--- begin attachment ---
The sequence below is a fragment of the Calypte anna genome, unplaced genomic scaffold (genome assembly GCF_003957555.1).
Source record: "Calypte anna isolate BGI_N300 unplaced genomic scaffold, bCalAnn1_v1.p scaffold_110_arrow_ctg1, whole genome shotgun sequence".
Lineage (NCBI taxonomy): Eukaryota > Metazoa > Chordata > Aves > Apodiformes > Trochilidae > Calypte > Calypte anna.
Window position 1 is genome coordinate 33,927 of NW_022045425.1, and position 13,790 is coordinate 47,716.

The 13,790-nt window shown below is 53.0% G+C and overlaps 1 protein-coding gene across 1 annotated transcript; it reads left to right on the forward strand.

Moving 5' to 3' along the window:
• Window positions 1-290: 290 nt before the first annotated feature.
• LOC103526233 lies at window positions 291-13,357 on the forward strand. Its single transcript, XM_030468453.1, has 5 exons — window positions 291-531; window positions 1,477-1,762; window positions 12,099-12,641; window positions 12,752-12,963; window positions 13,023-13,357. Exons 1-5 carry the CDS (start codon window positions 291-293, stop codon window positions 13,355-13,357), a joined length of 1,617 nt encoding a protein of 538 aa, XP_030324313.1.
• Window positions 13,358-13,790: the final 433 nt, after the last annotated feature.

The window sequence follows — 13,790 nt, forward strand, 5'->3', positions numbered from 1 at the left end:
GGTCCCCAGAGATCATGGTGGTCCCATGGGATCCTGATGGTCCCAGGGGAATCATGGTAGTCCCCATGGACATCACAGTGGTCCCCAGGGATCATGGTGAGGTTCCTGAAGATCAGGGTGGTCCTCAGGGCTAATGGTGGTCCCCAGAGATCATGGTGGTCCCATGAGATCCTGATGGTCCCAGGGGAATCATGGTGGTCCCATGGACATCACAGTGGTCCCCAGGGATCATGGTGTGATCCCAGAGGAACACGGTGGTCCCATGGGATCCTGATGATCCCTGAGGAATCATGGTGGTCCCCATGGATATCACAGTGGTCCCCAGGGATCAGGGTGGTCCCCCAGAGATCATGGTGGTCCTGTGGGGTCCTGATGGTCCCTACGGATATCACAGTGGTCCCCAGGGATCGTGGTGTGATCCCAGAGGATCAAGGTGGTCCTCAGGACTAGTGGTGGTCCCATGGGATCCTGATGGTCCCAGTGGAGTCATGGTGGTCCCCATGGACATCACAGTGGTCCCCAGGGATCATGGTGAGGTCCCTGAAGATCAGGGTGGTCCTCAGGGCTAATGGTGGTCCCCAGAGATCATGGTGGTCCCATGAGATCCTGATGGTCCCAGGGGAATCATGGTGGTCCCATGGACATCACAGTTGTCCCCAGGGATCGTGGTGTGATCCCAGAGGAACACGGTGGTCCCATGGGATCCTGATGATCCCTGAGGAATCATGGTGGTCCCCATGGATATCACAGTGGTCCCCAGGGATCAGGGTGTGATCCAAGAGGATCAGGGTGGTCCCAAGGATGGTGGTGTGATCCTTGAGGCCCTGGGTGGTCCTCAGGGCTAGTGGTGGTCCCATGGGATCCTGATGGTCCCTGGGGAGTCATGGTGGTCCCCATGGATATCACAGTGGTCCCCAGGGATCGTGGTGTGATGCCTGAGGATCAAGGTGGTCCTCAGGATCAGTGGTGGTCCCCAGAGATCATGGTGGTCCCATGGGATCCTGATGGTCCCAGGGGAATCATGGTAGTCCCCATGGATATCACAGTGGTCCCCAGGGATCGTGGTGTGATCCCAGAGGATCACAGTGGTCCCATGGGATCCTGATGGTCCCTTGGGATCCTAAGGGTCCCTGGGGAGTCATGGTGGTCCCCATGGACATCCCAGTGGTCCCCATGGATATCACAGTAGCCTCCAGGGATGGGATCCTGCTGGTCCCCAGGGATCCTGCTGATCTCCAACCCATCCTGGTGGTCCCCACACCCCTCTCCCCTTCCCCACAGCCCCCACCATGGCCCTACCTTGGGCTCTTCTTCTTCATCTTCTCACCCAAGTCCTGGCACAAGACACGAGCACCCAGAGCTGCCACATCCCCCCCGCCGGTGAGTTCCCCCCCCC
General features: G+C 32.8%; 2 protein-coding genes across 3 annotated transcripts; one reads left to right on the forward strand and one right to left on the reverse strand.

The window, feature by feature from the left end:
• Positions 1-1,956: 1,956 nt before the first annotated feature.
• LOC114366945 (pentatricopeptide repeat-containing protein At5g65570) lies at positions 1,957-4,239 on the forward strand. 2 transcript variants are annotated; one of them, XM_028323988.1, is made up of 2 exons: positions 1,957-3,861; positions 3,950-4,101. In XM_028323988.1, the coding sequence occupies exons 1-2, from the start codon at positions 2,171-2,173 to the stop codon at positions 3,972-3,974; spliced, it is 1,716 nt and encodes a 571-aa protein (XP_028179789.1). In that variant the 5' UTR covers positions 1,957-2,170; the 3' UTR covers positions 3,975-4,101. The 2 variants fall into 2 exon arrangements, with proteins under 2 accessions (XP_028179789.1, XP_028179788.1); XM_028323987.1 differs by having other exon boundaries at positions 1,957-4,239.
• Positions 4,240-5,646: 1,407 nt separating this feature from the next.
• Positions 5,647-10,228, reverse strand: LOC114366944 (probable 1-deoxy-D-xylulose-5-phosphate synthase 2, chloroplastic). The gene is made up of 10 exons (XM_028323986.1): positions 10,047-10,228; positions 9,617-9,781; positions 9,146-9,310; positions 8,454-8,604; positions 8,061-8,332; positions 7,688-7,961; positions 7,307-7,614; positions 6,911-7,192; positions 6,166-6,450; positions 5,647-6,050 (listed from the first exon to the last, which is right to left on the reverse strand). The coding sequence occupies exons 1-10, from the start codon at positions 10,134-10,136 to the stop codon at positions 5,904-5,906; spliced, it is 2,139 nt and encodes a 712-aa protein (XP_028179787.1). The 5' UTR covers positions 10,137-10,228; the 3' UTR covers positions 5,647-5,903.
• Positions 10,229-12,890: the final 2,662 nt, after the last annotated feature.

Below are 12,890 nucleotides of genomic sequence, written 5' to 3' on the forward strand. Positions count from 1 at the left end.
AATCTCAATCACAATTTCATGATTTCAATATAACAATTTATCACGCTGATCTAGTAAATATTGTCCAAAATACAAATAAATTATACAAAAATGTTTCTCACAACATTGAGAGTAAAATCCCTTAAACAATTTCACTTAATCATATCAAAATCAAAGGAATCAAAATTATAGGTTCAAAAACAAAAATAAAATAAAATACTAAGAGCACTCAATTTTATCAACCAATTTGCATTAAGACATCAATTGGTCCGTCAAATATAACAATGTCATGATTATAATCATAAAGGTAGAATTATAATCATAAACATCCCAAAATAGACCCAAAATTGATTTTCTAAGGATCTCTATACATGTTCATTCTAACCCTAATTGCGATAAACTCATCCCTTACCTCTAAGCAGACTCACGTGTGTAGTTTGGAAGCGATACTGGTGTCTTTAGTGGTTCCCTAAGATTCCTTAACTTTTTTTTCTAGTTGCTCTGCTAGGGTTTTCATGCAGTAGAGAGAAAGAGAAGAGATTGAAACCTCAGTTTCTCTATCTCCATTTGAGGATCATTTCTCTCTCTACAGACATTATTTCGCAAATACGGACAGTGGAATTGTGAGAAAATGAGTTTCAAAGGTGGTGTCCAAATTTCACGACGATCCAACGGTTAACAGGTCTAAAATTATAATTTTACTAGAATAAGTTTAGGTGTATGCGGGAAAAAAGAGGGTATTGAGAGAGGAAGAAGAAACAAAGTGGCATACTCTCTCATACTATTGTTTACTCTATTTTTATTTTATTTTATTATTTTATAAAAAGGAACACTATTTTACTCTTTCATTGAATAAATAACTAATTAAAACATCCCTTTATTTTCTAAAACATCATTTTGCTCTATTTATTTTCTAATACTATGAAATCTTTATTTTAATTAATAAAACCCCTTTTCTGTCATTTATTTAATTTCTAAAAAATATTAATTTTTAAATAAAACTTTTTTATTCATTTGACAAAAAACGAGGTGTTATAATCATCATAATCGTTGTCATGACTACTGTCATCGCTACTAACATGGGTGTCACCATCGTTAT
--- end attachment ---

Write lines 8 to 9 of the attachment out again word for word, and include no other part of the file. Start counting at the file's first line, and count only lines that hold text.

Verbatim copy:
• LOC103526233 lies at window positions 291-13,357 on the forward strand. Its single transcript, XM_030468453.1, has 5 exons — window positions 291-531; window positions 1,477-1,762; window positions 12,099-12,641; window positions 12,752-12,963; window positions 13,023-13,357. Exons 1-5 carry the CDS (start codon window positions 291-293, stop codon window positions 13,355-13,357), a joined length of 1,617 nt encoding a protein of 538 aa, XP_030324313.1.
• Window positions 13,358-13,790: the final 433 nt, after the last annotated feature.